Kenneth Turan of the Los Angeles Times stated “Director Peter Jackson, at home with all kinds of excess in New Zealand, keeps everything spinning nicely, not even losing a step when the mood turns increasingly disturbing.” Janet Maslin from The New York Times enjoyed The Frighteners, but “walked out the theater with mixed emotions,” she commented that “Peter Jackson deserves more enthusiasm for expert, imaginative effects than for his live actors anyhow. These lively touches would leave The Frighteners looking more like a more frantic Beetlejuice if Jackson’s film weren’t so wearyingly overcrowded. The Frighteners is not immune to overkill, even though most of its characters are already dead.” Jeff Vice of Deseret Newspraised the acting in the film, with the performances of Fox and Alvarado in particular, but said that there were also “bits that push the taste barrier too far and which grind things to a screeching halt”, and that if “Jackson had used the restraint he showed in Heavenly Creatures, the movie could have “been the best of its kind”. Critic Christopher Null praised the film, as he described it as a mixture between Ghostbusters and Twin Peaks.Michael Drucker of IGN said that although the film wouldn’t make Jackson’s top five of movies, it “is a harmless and fun dark comedy that you’ll enjoy casually watching from time to time”. The Frighteners received mixed reviews from critics from Jackson’s native country, New Zealand.
Conversely, Todd McCarthy of Variety thought that the movie should have remained an episode of Tales from the Crypt. Critic James Berardinellibelieved that although The Frighteners wasn’t “a bad film”, it was “a disappointment, following Jackson’s powerful, true-life matricide tale, Heavenly Creatures“, and because of that “The Frighteners fell short of expectations by being just one of many in the long line of 1996 summer movies.”Chicago Sun-Times‘ Roger Ebert, felt that Jackson was more interested in prosthetic makeup designs, computer animation and special effects than writing a cohesive storyline. Ebert and critic Gene Siskel gave it a “two thumbs down” rating on their TV show At the Movies with Gene Siskel and Roger Ebert. Chicago Reader critic Jonathan Rosenbaum, described the film’s special effects as “ugly, aggressive” and “proliferating”, saying that “trying to keep interested in [the special effects] was like trying to remain interested in a loudmouth shouting in [his] ear”. Edward Guthmann of theSan Francisco Chronicle stated that “instead of moving the horror genre in new directions, The Frighteners simply falls apart from its barrage of visual effects and the overmixed onslaught of Danny Elfman’s music score”. The Austin Chronicle‘s Joey O’Brien, said that although the screenplay was “practically loaded with wild ideas, knowingly campy dialogue and offbeat characterizations”, it “switched gears” too fast and too frequently that “the audience is left struggling to catch up as [The Frighteners] twists and turns its way unmercifully towards a literally out-of-its-words finale”.
At the 23rd Saturn Awards, the Academy of Science Fiction, Fantasy & Horror Films honored Jackson with nominations for Best Direction and Best Writing, the latter he shared with wife Fran Walsh. The Frighteners also was nominated the Saturn Award for Best Horror Film, and for its Special Effects, Make-up (Rick Baker) and Music (Danny Elfman). Michael J. Fox and Jeffrey Combs were also nominated for their work.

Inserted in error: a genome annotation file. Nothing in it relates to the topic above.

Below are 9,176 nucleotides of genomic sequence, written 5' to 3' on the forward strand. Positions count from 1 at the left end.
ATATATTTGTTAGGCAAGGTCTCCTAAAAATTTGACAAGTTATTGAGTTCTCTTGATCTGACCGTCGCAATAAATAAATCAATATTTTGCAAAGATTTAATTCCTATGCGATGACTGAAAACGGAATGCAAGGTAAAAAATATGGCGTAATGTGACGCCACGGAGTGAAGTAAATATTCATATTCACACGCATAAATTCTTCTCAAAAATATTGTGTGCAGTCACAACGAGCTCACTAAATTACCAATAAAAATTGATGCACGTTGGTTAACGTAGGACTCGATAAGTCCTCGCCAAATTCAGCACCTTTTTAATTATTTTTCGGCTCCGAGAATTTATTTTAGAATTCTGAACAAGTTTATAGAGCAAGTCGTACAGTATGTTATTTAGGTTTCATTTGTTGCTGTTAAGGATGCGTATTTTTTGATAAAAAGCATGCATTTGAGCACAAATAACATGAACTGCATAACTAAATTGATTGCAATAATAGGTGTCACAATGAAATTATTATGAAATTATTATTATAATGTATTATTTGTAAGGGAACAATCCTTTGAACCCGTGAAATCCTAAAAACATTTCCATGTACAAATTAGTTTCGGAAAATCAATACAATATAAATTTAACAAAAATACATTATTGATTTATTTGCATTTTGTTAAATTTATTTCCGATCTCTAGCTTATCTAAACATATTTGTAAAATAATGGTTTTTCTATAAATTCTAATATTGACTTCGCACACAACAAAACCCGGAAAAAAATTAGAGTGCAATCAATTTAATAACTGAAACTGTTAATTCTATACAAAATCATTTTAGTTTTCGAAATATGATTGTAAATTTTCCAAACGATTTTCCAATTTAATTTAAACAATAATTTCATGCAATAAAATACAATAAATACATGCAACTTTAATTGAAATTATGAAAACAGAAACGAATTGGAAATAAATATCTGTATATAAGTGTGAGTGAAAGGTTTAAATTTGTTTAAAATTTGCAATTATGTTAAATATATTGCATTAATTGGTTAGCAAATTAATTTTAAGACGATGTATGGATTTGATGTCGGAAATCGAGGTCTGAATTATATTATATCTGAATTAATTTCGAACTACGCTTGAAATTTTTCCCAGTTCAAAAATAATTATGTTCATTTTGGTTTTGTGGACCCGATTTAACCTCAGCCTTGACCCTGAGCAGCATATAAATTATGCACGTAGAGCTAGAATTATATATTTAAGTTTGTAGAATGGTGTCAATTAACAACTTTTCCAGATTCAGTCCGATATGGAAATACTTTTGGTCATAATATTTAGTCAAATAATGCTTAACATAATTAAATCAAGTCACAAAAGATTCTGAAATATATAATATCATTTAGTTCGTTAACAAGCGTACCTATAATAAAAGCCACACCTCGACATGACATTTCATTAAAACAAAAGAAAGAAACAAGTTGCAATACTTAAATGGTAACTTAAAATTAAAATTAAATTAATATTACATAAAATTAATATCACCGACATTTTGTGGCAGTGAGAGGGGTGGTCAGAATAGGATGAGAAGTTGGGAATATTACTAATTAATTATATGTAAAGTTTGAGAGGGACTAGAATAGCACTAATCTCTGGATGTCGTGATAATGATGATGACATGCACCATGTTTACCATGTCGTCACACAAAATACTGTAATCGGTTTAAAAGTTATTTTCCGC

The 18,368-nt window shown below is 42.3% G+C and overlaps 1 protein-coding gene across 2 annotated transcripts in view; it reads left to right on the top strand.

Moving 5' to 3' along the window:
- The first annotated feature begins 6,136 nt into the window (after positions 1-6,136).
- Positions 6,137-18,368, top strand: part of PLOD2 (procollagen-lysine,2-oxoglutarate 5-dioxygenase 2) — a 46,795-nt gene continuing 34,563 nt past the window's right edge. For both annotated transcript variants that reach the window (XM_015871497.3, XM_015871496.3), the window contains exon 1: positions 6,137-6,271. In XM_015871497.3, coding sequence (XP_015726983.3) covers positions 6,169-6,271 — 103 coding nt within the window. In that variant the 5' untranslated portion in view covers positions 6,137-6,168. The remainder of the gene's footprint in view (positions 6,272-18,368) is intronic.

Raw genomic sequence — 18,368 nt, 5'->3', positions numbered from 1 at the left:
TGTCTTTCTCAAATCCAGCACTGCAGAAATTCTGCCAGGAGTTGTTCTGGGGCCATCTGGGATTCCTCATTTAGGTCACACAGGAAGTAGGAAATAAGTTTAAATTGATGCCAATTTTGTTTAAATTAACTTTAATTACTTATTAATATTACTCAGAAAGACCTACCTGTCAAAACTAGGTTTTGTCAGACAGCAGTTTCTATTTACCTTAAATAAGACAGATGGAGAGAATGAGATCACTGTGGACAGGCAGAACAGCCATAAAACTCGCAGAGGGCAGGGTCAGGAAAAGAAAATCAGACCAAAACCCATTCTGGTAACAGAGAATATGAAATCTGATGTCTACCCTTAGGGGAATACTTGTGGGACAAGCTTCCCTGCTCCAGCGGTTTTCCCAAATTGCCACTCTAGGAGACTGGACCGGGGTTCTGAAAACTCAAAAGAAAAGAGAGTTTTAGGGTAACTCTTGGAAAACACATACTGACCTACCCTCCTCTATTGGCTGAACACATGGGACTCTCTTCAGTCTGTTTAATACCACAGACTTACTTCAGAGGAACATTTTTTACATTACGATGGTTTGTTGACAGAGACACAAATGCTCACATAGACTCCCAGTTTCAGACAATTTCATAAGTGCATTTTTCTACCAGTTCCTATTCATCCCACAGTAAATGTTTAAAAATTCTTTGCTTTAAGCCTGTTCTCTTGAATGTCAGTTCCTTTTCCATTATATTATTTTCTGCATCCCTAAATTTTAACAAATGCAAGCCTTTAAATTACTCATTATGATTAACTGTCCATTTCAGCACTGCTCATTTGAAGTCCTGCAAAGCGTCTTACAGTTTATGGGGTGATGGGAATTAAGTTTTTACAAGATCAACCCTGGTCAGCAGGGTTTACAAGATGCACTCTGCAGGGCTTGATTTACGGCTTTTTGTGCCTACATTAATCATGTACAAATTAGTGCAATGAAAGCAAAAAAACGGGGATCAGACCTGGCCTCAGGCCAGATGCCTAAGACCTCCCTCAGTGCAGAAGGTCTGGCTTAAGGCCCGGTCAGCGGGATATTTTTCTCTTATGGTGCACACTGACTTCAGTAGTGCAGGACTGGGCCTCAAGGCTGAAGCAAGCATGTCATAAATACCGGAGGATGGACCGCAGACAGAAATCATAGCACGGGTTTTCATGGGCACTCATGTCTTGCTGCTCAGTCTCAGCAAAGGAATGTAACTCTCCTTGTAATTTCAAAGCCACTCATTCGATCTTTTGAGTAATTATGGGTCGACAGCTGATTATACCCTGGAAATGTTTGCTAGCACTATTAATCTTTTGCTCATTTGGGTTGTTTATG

But here is where Silent Hill really echos of The Frighteners:
Both feature serial killers. Walter Sullivan (Silent Hill 4) and Johnny Bartlett (The Frighteners), respectively. Both were young adults (twenty-somethings) when they began their spree and at the time of their death. Both were blonde, tall, anti-social, and broad shouldered.
Both feature ghosts that interact with the protagonist. In Silent Hill: The Room, the majority of the ghosts try to harm the protagonist (Henry) and his potential love interest (Eileen). In The Frighteners, Johnny also attacks the protagonist (Frank). Likewise, the killers in both attack the leading ladies (and potential love interests), with the intent of killing them at the end, during their attempted resurrection. And of course, both are sent back to the other plane by the hero. However, there are also benevolent/helpful ghosts in each, more-so in The Frightners then Silent Hill: The Room (Joseph Schrieber was a benevolent ghost that provided Henry with his “revelation”).
Both feature rituals being performed. The Ouiji board is used in The Frighteners by the ex-girlfriend of Johnny to communicate with him to bring him back and perform more killings, while the serial murders of Walter Sullivan were all part of his own elaborate ritual, which were to continue after his death (perpetrated by Walter himself, like Johnny).
Both feature “old” types of victims and “new” types of victims. By “old”, we mean the ones that were killed while the killer was among the living, whereas the “new” victim type comes from their ghostly killings.
But perhaps most importantly, all victims are marked with numbers on their bodies, with a goal to obtain a certain number. For the post-death murders, the number of and/or the victim themselves are revealed beforehand prior to the victims death to the protagonist (in Silent Hill 4, the victims are also given a special identity). Henry will visit the “new” victims in the Otherworld, while Frank would see the “invisible” carved number on the predetermined victims head.
See what I mean? When you think about it, the similarities are striking. I wonder if perhaps part of the creative team that created Silent Hill 4 viewed Jackson’s film and then subconciously mirrored some of it’s contents in their writing process. As Silent Hill 4 came many years after, I could see how that might happen. But who knows? It’s still a fun idea to ponder with repeated viewings/playings of either The Frighteners and/or Silent Hill 4, respectively. Also keep in mind that Team Silent (and later the American team) have cited films such as One Flew Over the Cuckoo’s Nest, Session 9, Carrie, Suspiria, and Jacob’s Ladder as inspirations for their franchise.